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‘I can’t breathe’: A rape survivor describes how she was gang-raped and raped again

When a friend of mine told me she’d been raped a second time, I said I could feel it.

My heart was beating so fast.

I thought about it every day, in my head.

My friend had been raped by two men in a bar in France.

“You have to be careful,” my friend said.

I had been on drugs for several years at the time.

I’d been using cocaine, cannabis and ecstasy.

I hadn’t been clean since college.

My boyfriend had been sober for a while.

“Don’t be afraid,” I told her.

“It’s not like this is going to happen to you.”

I had told my friends about the first time I’d had sex, in the year before my 16th birthday.

I was afraid, but I couldn’t help myself.

It was that feeling of being helpless that had been driving me.

I needed to talk to someone.

I went to a support group, but was turned away.

I wanted to tell someone, but nobody would listen.

I told my boyfriend, and he was supportive, but then I told him what happened to me.

He said he didn’t think he was ready to talk.

The next day, he asked me what I wanted.

I said that I wanted him to understand.

I also told him I had heard stories of other women who had been sexually assaulted by men.

He agreed, but said I needed time to think.

I didn’t want him to be the one to give up, so I told myself that this was what he needed to understand: that I had a problem and needed to help me.

So I sat down and tried to understand what was happening.

It took a while, but eventually I got the message that he needed some help.

I sat with him for three days, talking about everything, trying to understand why I was feeling this way.

It’s not that I didn, or didn’t, have a problem.

I’m a pretty straight girl, and I’ve always been pretty comfortable in my own skin.

But it was a shock when I was told that this guy had a girlfriend and was a boyfriend.

I felt like I was missing out on something special.

I wasn’t sure what to say.

My emotions were racing.

I knew I had to tell my boyfriend I was a virgin.

He was angry at me for saying I was having sex, but also at me because he thought I was lying.

I started to cry.

It wasn’t until the next day that I told our friend what happened.

He called me the next morning, sobbing.

“I’m so sorry,” he told me.

“He’s going to be really angry.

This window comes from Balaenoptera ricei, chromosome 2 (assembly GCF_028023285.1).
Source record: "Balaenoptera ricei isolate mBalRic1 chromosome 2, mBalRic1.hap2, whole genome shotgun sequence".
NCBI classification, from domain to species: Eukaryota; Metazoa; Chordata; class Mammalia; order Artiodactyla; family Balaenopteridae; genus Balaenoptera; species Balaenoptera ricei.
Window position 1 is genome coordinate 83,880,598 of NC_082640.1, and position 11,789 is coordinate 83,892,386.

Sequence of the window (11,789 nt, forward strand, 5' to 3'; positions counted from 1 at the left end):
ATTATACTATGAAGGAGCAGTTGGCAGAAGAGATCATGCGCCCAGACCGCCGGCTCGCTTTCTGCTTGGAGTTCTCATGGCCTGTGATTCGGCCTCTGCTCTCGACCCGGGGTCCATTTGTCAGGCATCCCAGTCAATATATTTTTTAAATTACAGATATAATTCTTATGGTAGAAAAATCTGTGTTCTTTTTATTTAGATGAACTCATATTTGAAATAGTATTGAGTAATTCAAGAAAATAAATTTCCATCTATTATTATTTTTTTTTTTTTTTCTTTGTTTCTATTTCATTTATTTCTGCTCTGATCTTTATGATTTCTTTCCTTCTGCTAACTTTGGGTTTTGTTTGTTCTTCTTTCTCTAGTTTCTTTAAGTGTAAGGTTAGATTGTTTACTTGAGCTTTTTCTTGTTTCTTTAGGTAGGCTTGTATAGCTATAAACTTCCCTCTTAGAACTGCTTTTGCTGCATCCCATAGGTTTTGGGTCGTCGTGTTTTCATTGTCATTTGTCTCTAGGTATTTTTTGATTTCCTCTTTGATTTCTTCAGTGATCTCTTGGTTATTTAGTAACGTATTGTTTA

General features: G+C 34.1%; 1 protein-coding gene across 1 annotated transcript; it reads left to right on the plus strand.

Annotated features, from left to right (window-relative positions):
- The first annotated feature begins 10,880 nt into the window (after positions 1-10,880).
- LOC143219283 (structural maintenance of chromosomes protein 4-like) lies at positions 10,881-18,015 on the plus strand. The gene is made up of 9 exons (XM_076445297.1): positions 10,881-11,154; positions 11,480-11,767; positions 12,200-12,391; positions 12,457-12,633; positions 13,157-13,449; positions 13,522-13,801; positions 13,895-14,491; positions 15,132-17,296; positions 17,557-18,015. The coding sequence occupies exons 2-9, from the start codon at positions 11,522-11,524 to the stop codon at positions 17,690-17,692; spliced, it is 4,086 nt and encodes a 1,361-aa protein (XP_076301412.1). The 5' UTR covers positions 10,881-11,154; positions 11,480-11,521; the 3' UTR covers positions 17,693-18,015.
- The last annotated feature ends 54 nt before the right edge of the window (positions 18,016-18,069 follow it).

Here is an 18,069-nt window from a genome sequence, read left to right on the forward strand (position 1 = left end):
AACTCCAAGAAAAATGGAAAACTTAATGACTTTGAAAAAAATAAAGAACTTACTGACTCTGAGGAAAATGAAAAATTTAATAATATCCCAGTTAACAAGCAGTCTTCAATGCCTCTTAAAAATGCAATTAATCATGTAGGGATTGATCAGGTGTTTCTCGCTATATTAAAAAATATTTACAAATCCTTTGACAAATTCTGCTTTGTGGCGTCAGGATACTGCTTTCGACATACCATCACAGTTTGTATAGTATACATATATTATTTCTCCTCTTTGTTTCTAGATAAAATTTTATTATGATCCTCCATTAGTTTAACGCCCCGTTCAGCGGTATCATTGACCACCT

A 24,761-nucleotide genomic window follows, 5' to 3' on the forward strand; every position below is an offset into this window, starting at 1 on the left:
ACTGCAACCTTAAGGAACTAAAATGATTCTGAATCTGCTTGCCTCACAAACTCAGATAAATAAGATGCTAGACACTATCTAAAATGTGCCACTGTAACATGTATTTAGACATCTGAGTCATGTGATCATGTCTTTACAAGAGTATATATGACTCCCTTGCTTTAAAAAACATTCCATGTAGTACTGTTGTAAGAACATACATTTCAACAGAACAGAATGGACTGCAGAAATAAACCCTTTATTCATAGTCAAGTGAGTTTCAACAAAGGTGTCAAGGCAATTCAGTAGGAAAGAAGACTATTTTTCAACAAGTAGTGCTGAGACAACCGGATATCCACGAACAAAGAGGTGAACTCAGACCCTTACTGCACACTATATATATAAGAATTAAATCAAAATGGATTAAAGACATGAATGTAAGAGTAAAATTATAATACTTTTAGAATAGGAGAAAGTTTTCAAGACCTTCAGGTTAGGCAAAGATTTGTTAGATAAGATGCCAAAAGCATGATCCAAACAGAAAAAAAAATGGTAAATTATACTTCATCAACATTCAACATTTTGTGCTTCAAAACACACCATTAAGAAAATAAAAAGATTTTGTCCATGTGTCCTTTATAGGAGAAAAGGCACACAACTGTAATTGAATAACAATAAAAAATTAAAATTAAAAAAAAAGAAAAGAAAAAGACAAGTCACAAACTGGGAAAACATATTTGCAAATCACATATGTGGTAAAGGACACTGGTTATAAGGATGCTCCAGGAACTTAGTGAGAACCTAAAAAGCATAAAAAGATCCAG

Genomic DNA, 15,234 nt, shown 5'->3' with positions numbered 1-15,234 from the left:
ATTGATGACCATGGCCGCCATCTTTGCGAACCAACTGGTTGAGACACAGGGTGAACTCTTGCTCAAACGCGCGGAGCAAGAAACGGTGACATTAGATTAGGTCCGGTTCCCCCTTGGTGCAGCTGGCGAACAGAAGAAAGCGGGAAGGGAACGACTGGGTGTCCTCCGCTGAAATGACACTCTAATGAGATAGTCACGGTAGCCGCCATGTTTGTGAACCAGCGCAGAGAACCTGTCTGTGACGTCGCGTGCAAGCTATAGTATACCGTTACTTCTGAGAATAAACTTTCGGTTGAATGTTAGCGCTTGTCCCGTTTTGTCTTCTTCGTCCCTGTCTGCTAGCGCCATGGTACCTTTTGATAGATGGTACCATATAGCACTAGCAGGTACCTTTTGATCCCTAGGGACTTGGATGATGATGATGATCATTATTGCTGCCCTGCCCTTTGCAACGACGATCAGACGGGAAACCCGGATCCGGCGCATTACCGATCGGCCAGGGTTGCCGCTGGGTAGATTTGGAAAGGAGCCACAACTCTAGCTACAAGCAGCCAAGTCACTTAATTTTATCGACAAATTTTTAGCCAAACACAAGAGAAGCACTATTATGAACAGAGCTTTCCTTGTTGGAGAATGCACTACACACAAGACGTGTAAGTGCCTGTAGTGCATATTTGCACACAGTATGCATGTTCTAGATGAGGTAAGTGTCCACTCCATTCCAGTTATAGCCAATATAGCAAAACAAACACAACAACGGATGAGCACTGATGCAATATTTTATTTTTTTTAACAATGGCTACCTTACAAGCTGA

He doesn’t understand.”

My friend and I had talked about how we were scared of men, but this was different.

The men who had raped me felt like they were protecting me.

They didn’t like me, and they didn’t understand why.

But that didn’t stop them from raping me again.

It made me feel powerless.

I can’t describe how much my heart was racing.

Then I got an email from a friend, who told me that I was being taken to the police station because I’d asked about the sexual assault.

The police had me arrested, and my boyfriend was detained.

I left France, feeling ashamed, because I felt I had lost control and that I’d taken matters into my own hands.

I still feel ashamed about the incident.

I’ve had to live with guilt ever since.

But I know that the way I’ve dealt with my shame is what will help me deal with the sexual assaults.

Rape culture, clean culture, rape culture, culture of silence, rape, rape I can no longer breathe.

It feels as if everything I have experienced in my life has been erased.

I have no friends, no family.

My parents are all dead, and the only person I’ve ever truly cared about is my boyfriend.

But there’s a problem here.

I don’t know what to do.

I know I’m not alone.

The stigma around sexual violence is very, very strong.

People don’t believe rape victims.

I used to tell friends and family that if they ever felt that they could do anything about rape, they should talk to me and try to understand it.

But, in France, that’s not what’s happening.

They say that I’m just a slut, a bad person.

But what if I really am?

What if what I’ve been telling myself is true?

What happens to a rape victim, after she’s been raped?

I want to be able to talk about my experiences and help people understand.

But for now, it’s just too much to bear.

What I want is for people to understand that rape is not just about a woman’s body.

It is about the power of rape culture.

This rape culture is a culture of secrecy and silence.

It targets women who are